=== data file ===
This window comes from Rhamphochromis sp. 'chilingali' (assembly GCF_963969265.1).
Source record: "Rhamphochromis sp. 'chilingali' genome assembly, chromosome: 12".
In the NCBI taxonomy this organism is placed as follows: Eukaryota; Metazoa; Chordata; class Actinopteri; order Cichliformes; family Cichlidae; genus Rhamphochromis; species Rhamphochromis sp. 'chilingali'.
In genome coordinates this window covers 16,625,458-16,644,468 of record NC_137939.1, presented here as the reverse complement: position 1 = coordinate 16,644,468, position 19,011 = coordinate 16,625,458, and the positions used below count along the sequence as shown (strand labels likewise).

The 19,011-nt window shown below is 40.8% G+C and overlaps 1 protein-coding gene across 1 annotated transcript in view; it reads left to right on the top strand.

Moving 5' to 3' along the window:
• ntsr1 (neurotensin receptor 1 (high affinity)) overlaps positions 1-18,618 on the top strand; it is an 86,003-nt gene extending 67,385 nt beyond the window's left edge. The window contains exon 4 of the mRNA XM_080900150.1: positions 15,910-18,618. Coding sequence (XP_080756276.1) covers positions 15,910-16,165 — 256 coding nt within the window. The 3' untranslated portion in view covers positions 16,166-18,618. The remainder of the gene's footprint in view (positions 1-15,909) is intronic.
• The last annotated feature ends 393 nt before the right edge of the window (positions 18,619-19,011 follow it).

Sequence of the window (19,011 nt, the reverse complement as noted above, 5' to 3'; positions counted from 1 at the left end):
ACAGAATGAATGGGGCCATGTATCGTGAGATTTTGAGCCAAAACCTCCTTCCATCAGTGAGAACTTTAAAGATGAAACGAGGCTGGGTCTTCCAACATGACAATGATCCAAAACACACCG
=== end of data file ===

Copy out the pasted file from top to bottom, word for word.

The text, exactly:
This window comes from Rhamphochromis sp. 'chilingali' (assembly GCF_963969265.1).
Source record: "Rhamphochromis sp. 'chilingali' genome assembly, chromosome: 12".
In the NCBI taxonomy this organism is placed as follows: Eukaryota; Metazoa; Chordata; class Actinopteri; order Cichliformes; family Cichlidae; genus Rhamphochromis; species Rhamphochromis sp. 'chilingali'.
In genome coordinates this window covers 16,625,458-16,644,468 of record NC_137939.1, presented here as the reverse complement: position 1 = coordinate 16,644,468, position 19,011 = coordinate 16,625,458, and the positions used below count along the sequence as shown (strand labels likewise).

The 19,011-nt window shown below is 40.8% G+C and overlaps 1 protein-coding gene across 1 annotated transcript in view; it reads left to right on the top strand.

Moving 5' to 3' along the window:
• ntsr1 (neurotensin receptor 1 (high affinity)) overlaps positions 1-18,618 on the top strand; it is an 86,003-nt gene extending 67,385 nt beyond the window's left edge. The window contains exon 4 of the mRNA XM_080900150.1: positions 15,910-18,618. Coding sequence (XP_080756276.1) covers positions 15,910-16,165 — 256 coding nt within the window. The 3' untranslated portion in view covers positions 16,166-18,618. The remainder of the gene's footprint in view (positions 1-15,909) is intronic.
• The last annotated feature ends 393 nt before the right edge of the window (positions 18,619-19,011 follow it).

Sequence of the window (19,011 nt, the reverse complement as noted above, 5' to 3'; positions counted from 1 at the left end):
ACAGAATGAATGGGGCCATGTATCGTGAGATTTTGAGCCAAAACCTCCTTCCATCAGTGAGAACTTTAAAGATGAAACGAGGCTGGGTCTTCCAACATGACAATGATCCAAAACACACCG